Your life isn’t defined by a single moment of emotion.
It’s defined by a set of actions you take, especially actions you take consistently, repeatedly, and in spite of how you feel when you take them.
Some might call these “habits.”
Here’s how I look at it.
Sometimes, sets of actions you take come naturally and are easy to do over long periods of time. Those are what I call habits. This can look like smoking, drinking, or playing video games.
On the other hand, some sets of actions don’t come as naturally and you may struggle to do them on a consistent basis. This can look like writing online or making videos for your side hustle.
If you continue to take those actions in spite of how you feel anyway, that is what I call discipline.
Thus, this is what I mean when I say “motivation isn’t real.”
Motivation is just how you feel about something in the moment. It’s an emotion, and emotions are fleeting.
It’s also about for how long do you consistently take those actions, regardless of how you’re feeling when taking them.
Discipline is what’s real.
Some actions lead to change instantly. Others require consistency and continued effort to have any significant effect.
For example, breaking up with an abusive boyfriend might change your life quite a bit immediately. But discontinuing that pattern of falling for abusive boyfriends requires consistency and continued effort on your part.
That’s where discipline comes into play.
People get motivated all the time. It’s easy to watch some motivational video on YouTube where someone triumphantly spouts motivational platitudes while stock footage of someone at the gym plays in the background.
After watching one of those, it’s easy to get motivated. I totally get it. You might tell yourself: “I’m definitely going to hit the gym tomorrow morning and work on getting that dream body I’ve always wanted!”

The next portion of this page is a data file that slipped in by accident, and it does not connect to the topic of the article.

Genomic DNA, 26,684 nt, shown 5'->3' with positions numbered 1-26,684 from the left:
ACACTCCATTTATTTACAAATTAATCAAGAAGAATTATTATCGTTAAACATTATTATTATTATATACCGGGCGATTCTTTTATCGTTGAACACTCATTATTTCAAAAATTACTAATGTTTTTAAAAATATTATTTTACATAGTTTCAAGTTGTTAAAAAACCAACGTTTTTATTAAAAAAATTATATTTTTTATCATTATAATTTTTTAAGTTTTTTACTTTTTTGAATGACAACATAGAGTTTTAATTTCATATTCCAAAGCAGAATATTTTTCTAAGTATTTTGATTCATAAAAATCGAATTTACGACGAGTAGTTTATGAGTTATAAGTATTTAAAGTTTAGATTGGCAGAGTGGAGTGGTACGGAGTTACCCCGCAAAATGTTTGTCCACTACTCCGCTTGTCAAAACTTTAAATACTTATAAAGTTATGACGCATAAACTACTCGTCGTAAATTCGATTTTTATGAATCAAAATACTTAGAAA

And let’s say you end up doing that, because you are, for the moment, motivated. And you feel good about yourself, so you do it the next day too.
But what about after the initial burst of motivation?
What about a week later? A month later? A year later?
Are you still going to the gym then?
Are you doing everything that’s necessary to get that dream body? Changing your diet, eating habits, etc.?
You might let muscle soreness slow you down. You might get injured using the gym equipment one day. Maybe some jock at the gym criticizes your form and degrades you and the incident discourages you from going.
The problem with your brain is that it’s very good at coming up with reasons not to do something.
The mind is rather exceptional at justifying anything it wants to, whether it aligns with your long-term goals or not. It can search for any excuse to give up, if that’s what it desires.
I talk about it like it’s a separate organism with a will of its own, but sometimes, that’s exactly what your mind feels like; a separate being with its own agenda, working against you.
If you want to be consistent with anything, you need to be aware of this and push through the mental roadblocks that your mind tries to hinder you with.
Long-term action leads to long-term results.
Your short-term burst of motivation won’t serve you well if what you’re seeking is long-lasting, impactful change.
I promise I understand it’s not always easy to stick with something, especially when at first it doesn’t seem like you’re getting anywhere.
You might not notice any significant changes after a week or two of going to the gym, so you might think that going is a pointless endeavor.
You might not gain much readership or build much of an audience with your writing after doing it for a month, so you might take that as a sign that writing isn’t your thing.
The only way you’ll see results worth writing home about is if you commit to something for a sufficient amount of time.
As I said earlier, motivation is fleeting.
If you don’t want your results to be, your effort can’t be either.